1. Social Stratification
This term refers to the classification or categorization of people into groups, with specific
commonalities. Such groupings may include: economic status, prestige, culture, race, religion,
age, gender or any other characteristic.
Social Stratification exists in every known human society. This classification system may be
informed by the values of the society. Particularistic values, tend to create closed stratification
systems. Whilst universal values create a more transient or open stratification system.
Social Mobility is the change in the social status of an individual. The term social , relates to any
aspect of life affected by peer to peer relations and interactions. Mobility is indicative of
movement. Thus the concept of social mobility addresses the issue of movement of an individual
within the social stratification system.
In the Caribbean social stratification is unique, since individual members may hold multiple
stations within the same social strata. What does this mean? Let take for example a young
professional Afro-Caribbean woman. Most Caribbean territories are characterized by
stratification structure that is rooted in a synthesized universalistic and particularistic value
Under the universalistic/meritocratic value system, this individual's rank may be different to her
ranking under the particularistic/traditional value system. Further, the individual's placement in
both instances can be mutually exclusive.
Functionalists would consider the following issues in theorizing about the phenomenon of social
1. What is the function of social stratification?
* To maintain social order
* To ensure that all roles are filled
* Roles are filled by those best suited to efficiently execute them.
2. What are the functions of a class system?
* To classify and rank roles according to merit and importance
* To encourage individuals to invest time and effort in education, and skills acquisition for the
functionally more important roles.
3. Why is social stratification necessary?
- To ensure that society continues to exist.
Altogether, Davis and Moore contend that:
Social inequality is an unconsciously evolved device by which societies insure that the most
important positions are filled by the most qualified persons. Hence every society, no matter how
simple or complex, must differentiate persons in terms of both prestige and esteem, and must
therefore possess a certain amount of institutionalized inequality. (Mc-Graw-Hill, 1980)
1. Anthropologists contend that social stratification or institutionalized inequality is not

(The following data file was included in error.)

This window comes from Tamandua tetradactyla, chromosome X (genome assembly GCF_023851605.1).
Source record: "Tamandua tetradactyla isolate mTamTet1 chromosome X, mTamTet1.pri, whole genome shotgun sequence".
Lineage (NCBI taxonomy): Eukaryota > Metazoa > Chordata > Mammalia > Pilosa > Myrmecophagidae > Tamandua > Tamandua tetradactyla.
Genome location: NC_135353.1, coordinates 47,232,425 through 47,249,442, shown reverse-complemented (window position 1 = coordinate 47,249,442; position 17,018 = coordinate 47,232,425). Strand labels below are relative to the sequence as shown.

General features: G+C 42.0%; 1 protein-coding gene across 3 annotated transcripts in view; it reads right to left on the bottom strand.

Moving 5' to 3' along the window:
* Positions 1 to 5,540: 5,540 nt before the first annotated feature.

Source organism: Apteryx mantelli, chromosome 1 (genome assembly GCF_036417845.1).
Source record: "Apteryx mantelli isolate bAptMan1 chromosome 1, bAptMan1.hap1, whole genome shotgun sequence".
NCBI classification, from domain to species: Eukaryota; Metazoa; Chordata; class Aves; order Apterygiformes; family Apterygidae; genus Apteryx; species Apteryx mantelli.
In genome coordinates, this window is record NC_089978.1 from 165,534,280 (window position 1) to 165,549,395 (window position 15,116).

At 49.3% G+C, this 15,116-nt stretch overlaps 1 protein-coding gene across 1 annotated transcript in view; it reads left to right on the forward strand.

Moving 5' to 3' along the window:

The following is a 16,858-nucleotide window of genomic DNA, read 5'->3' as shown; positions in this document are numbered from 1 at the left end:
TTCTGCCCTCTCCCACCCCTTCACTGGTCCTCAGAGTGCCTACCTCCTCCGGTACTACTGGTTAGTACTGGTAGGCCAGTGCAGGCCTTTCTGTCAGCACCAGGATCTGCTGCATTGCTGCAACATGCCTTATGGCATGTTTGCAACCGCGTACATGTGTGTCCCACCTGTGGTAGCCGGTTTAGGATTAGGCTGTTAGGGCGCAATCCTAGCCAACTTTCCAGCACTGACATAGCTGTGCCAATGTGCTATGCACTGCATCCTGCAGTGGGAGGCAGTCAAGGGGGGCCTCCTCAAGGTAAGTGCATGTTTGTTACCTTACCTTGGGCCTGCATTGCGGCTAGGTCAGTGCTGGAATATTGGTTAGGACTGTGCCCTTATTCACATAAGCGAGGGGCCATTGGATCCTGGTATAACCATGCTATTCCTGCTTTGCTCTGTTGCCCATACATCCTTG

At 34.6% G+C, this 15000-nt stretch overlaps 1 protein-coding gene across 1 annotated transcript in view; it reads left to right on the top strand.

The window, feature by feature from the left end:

necessarily inevitable, nor universal. Instead they suggest that some hunting /gathering societies
do not appear to have structured inequality.
2. Tumin presents the following arguments in opposition to Davis and Moore’s postulations:
• Academics have difficulty in defining positions as more or less important.
• There are several essential/functionally important jobs that are not prestigious.
• Any form of social inequality, has the tendency to discriminate against persons in lower ranks
of the strata.
• Individuals in lower stratas have fewer opportunities in comparison to those from higher
stratas to realize/develop their talents.
• Some members of the upper strata may be so positioned simply by virtue of birth/ascription
and not necessarily due to merit.
2. Caribbean Stratification
The Caribbean stratification system has been influenced by its history of Colonialism, Plantation
Slavery and Indentureship. Although, most of these territories are currently politically
independent nation-states, the legacy of their history have continued to impact upon their
individual social structure.
Caribbean Theories of Stratification
Plantation Society –
This theory of Caribbean society, though based on the original plantation model of, can be
applied to contemporary Caribbean societies.
• Upper Class/caste/ruling elites (traditionally white) – own wealth, means of production and
• Intermediate Class/caste (mulatto/browns) – usually educated, own some wealth, (desire but)
lack political power
• Working Class/caste ( blacks) – slaves, uneducated, lack wealth and political power.
Academics contend that the Upper Class on the contemporary Caribbean continues to be whites.
These either descents of the old planter class aristocracy (eg. The Beke of Martinique –descents
of French planters – own most of the islands supermarkets, hotels, land, transportation, control
import prices,) continue to own and control a significant proportion of the territory’s wealth, and
as such wield great economic, social and political power. The non-white populations continue to
be situated at the lower end of the social strata. They constitute the public servants and unskilled
workers in the society.
• Smith argues that most societies in the Caribbean are plural societies where there exists
significant cultural diversity and race antagonism
• Various ethnic groups have their own socio-economic institutions but not their own political
• It is the cultural and race diversity that causes the discord between the cultural groups.
• Social inequality exists between ethnic groups. These inequalities are transient depending on
the social actor. Factors of colour, religion, culture, economic background, education all